Exterior of the Gallery. Photo by MBisanz on Wikimedia Commons
Eleven years after the competition of the gallery, in 1983, he was awarded the Pritzker price, with the jury citation stating that he “has given this century some of its most beautiful interior spaces and exterior forms”. This Award is probably considered the most similar to the Nobel Prize in architecture, for those who might not have heard about this recognition.
Chinese born, and somehow American bred; I. M. Pei was also very beloved in France, where he was awarded the Grande Médaille d’Or of the Académie d’Architecture de France. While architecture or arts enthusiastic might save a whole day in Paris for the Musee du Louvre, almost every tourist at least visits the Museum’s main courtyard and takes a picture with the emblematic Louvre Glass Pyramid, unaware of the name behind this structure, which is among I. M. Pei’s most recognized works. Although this work was controversial in the early 1980s, as could be expected, it is nowadays an emblematic part of the Museums outside appearance.
Pyramid of the Musee du Louvre from the inside. Photo by Will B on Unsplash
Main courtyard with I. M. Pei’s extension In the centre. Photo by Chris Karidis on Unsplash
Although he actually did not return to his home country until later years, his works, of course, reached his country. The glass extension of the Musee du Louvre is however very different however in Scale and typology from the Bank of China Tower in Hong Kong, also designed by I. M. Pei and partners, which was the first supertall skyscraper to be erected outside the US, and the tallest building in Asia for three years from its construction year, 1989. The building counts 72 storeys overlooking the city of Hong Kong. The structure supporting the building visible from afar: the four steel columns in the edges of the building support the weight, which is transferred to these through the triangular metallic framework, eye-catching on the façade, otherwise only covered by curtain wall elements.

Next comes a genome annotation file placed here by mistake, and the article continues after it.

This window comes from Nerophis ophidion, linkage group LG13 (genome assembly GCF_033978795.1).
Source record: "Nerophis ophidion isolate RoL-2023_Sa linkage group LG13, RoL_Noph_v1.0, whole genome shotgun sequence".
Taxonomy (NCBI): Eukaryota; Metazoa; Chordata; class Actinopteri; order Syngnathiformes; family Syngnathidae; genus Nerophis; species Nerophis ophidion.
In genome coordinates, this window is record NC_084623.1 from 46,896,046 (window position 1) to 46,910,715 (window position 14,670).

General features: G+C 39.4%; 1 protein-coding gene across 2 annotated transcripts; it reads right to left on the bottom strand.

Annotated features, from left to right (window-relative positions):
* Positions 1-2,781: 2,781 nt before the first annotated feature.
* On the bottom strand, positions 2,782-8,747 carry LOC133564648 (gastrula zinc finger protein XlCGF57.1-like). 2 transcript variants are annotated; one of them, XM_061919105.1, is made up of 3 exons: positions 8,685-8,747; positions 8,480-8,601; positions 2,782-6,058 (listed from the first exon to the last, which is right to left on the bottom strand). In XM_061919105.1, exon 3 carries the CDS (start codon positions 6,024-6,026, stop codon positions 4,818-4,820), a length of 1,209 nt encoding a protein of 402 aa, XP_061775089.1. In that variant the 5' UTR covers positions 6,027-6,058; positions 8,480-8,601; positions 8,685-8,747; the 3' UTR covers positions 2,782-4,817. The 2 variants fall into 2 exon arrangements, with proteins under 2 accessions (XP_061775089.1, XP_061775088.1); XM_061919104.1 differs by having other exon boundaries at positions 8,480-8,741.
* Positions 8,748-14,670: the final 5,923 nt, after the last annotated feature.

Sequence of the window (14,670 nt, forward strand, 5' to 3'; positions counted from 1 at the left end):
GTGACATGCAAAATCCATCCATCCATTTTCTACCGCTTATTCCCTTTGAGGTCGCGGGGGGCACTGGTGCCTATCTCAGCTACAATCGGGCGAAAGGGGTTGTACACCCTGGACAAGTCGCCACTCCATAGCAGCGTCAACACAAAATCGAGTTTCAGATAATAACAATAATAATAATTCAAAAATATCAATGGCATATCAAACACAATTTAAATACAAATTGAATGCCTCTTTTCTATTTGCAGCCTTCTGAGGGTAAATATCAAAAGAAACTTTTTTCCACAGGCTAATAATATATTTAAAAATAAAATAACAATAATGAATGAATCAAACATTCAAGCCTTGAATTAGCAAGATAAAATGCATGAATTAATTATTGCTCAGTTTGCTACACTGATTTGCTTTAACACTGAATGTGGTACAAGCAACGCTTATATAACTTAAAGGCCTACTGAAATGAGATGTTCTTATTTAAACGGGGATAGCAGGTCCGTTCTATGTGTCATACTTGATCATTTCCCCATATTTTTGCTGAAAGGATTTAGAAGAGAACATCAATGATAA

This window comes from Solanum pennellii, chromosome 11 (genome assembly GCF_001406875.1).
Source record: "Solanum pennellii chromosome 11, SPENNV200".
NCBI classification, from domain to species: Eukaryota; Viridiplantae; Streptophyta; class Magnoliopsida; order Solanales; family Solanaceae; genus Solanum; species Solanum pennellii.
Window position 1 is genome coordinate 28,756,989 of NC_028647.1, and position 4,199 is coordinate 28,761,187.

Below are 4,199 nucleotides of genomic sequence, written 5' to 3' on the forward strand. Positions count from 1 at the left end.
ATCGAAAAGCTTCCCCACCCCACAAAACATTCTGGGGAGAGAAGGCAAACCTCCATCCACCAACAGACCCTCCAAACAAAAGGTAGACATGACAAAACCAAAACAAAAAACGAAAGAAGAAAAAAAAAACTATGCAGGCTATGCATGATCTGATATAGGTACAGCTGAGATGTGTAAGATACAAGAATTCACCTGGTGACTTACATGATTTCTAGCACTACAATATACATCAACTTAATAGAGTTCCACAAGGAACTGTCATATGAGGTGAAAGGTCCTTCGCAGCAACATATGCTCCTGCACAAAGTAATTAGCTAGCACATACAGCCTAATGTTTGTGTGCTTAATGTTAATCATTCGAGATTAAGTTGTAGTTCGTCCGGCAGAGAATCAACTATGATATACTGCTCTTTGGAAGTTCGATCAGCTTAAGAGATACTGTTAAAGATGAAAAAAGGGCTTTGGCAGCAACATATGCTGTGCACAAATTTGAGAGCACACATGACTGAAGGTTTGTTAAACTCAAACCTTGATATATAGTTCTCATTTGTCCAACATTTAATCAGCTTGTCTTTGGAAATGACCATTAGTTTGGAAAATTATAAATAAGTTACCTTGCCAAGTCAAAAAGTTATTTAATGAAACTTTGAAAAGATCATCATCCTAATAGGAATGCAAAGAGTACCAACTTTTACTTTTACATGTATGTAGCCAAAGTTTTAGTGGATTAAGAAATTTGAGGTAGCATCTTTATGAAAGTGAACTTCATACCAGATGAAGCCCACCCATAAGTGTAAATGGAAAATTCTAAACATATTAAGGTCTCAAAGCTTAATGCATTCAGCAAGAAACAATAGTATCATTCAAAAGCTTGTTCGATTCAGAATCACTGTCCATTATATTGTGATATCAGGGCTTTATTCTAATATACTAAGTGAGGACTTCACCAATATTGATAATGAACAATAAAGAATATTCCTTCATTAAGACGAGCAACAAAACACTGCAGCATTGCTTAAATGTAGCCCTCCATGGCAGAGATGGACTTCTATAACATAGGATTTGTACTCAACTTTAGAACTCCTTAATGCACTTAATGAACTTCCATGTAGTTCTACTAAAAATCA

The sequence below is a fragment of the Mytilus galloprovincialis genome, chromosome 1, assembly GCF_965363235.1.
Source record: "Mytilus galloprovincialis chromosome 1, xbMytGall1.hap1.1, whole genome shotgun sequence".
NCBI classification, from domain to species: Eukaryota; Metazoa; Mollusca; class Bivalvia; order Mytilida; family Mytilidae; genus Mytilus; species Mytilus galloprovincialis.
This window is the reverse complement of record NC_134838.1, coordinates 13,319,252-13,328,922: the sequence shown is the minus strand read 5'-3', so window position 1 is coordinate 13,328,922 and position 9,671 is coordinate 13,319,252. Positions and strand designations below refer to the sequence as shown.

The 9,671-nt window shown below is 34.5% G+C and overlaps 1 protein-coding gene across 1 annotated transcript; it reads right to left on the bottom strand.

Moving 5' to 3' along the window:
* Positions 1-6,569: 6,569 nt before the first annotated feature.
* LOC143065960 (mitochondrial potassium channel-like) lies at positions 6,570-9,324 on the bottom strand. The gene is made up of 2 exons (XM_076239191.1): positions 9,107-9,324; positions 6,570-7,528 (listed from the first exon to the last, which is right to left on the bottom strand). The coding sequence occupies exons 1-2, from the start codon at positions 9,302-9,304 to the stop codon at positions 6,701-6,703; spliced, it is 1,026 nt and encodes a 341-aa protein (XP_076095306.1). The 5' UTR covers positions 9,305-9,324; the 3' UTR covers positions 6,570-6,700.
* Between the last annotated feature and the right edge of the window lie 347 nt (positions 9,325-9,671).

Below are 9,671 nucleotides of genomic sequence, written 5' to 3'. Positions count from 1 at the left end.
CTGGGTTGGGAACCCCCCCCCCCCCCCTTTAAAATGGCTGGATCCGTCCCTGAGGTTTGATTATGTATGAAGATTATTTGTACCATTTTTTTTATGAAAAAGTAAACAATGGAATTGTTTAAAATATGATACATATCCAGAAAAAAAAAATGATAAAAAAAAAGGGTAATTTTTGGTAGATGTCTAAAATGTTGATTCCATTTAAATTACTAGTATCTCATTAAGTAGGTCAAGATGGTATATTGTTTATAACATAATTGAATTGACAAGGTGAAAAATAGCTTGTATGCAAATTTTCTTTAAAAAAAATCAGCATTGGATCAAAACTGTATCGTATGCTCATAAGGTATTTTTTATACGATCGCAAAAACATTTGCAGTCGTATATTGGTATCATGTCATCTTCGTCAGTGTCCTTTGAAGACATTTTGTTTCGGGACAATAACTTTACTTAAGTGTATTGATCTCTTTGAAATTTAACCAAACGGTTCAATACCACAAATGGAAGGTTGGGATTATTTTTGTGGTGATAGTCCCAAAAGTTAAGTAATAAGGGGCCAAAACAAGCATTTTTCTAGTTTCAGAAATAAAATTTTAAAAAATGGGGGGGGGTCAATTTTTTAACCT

After having designed more than a dozen of Museums worldwide and countless buildings in other numerous different typologies I. M. Pei retired in 1990 but continued collaborating in a few of the firm’s projects, still taking some architectural consultancy works for his sons’ firm Pei Partnership Architects more than fifteen years after his retirement. Among some of the work’s including his touch after retirement from the partnership, the Museé d’Art Moderne in Luxembourg (2006) or the Deutsches Historisches Museum in Berlin (2003) are perhaps the most noticeable.
Bank of China Tower, exterior view. Photo by Joshua J. Cotton on Unsplash
Deutsch Historisches Museum, interior view. Photo by Jean-Pierre Dalberá on Wikimedia commons
Deutsch Historisches Museum, exterior view. Photo by Mazbln on Wikimedia commons
Alba Calabozo is an architect, design and arts enthusiast having recently graduated from the University of Navarra in Spain. She is specialized in the field of architectonic restoration and rehabilitation. Writing about architecture is her way to share some food for thought while looking for her next career step beyond a traditional career path of an architect.